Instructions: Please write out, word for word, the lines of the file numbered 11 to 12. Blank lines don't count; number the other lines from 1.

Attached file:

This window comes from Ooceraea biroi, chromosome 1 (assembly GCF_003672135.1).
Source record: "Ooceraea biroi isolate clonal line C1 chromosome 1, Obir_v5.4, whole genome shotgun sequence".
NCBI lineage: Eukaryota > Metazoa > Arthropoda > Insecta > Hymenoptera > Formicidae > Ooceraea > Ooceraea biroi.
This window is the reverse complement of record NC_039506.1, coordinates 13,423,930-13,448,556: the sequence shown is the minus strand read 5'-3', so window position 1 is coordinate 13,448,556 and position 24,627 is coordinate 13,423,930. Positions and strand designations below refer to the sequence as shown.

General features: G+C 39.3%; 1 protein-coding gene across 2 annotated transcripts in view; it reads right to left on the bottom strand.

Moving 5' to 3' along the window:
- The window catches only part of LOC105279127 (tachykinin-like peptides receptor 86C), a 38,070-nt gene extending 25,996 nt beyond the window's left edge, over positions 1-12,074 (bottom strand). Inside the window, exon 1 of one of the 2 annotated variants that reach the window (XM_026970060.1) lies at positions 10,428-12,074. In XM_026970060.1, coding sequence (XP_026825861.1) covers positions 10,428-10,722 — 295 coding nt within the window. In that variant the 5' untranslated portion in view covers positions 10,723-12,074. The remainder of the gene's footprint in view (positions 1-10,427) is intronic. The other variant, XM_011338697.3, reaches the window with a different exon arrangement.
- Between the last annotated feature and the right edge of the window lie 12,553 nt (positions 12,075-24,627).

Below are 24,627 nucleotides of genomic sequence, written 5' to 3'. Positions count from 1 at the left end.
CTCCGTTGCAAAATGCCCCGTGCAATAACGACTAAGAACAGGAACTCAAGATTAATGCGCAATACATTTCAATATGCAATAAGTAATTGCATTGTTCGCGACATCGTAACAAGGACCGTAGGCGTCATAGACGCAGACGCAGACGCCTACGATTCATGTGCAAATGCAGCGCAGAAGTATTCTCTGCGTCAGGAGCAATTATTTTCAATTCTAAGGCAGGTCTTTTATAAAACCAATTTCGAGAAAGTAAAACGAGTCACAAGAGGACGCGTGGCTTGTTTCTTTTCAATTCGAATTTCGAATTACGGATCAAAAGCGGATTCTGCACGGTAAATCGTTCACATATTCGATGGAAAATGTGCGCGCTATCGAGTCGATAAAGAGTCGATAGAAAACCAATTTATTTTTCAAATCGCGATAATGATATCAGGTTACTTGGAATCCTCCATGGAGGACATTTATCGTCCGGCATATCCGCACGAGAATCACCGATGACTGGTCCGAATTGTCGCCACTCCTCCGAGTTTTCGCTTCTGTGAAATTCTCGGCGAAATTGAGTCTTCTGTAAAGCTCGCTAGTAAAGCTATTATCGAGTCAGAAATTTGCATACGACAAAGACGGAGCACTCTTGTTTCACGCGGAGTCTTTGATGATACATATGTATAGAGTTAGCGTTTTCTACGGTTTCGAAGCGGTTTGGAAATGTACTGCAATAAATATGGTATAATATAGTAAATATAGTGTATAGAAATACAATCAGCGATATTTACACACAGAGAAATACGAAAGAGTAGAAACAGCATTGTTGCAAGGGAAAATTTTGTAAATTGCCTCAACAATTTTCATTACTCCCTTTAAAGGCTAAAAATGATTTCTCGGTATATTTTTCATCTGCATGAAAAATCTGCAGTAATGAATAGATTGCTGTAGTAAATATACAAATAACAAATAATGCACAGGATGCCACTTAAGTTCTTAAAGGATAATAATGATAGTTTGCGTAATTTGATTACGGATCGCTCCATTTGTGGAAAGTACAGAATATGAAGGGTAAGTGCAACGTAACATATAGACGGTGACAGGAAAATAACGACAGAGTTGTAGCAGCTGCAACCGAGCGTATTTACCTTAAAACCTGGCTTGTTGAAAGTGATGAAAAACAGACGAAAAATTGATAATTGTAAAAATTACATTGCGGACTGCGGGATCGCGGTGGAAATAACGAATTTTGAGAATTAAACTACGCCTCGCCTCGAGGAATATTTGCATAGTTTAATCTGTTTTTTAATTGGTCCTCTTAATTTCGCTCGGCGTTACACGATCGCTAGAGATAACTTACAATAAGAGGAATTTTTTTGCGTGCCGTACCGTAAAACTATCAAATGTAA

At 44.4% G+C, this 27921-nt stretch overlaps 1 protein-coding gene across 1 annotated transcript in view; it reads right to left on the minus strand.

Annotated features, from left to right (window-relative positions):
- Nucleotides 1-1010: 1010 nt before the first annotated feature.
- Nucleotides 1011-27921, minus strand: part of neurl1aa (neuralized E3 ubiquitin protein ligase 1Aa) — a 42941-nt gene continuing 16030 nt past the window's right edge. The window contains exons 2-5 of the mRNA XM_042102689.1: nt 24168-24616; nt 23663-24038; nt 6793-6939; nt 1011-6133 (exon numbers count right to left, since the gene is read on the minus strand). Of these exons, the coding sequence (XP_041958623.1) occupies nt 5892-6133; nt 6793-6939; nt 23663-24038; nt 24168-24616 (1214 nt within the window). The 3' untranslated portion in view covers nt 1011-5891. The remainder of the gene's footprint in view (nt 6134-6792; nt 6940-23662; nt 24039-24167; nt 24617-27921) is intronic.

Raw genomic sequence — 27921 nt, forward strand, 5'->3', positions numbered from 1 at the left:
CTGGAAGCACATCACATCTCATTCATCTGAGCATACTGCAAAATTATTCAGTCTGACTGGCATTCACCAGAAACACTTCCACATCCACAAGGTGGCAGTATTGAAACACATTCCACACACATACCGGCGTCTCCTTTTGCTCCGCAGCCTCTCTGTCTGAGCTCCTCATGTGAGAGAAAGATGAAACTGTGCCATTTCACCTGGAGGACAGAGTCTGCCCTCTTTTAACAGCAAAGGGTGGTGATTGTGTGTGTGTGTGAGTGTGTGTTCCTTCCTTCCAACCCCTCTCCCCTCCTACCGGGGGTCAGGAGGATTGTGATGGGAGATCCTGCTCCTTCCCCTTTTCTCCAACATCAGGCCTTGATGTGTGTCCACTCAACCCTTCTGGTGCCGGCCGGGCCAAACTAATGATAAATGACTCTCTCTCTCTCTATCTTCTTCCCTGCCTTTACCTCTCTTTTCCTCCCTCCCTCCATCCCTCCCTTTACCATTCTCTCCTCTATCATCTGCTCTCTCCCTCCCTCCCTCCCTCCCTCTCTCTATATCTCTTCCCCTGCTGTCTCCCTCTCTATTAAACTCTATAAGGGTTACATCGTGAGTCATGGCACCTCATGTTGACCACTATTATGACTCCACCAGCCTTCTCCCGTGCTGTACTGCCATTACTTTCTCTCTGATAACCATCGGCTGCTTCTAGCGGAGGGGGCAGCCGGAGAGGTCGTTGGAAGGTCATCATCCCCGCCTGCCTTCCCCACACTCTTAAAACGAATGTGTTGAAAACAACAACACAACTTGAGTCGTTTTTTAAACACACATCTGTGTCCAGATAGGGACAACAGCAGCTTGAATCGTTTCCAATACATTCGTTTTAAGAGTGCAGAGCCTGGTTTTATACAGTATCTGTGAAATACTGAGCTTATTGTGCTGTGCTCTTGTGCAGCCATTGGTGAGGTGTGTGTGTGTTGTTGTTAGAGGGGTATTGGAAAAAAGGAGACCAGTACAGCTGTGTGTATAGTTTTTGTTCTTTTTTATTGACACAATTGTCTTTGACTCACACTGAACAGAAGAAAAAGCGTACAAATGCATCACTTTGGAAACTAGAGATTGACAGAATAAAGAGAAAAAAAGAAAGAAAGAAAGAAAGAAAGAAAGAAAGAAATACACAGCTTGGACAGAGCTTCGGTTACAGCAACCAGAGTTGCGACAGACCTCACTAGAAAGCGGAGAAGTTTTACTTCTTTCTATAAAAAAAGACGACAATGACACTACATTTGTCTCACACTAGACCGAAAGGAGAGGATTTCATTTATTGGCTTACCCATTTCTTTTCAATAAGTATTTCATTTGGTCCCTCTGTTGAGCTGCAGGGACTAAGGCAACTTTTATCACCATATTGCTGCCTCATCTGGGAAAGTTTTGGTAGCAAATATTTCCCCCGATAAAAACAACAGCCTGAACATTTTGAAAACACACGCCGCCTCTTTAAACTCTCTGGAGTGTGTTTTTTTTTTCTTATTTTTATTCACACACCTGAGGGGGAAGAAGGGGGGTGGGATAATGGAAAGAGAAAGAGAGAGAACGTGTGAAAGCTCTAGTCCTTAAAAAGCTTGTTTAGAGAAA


At 44.4% G+C, this 27921-nt stretch overlaps 1 protein-coding gene across 1 annotated transcript in view; it reads right to left on the minus strand.

Annotated features, from left to right (window-relative positions):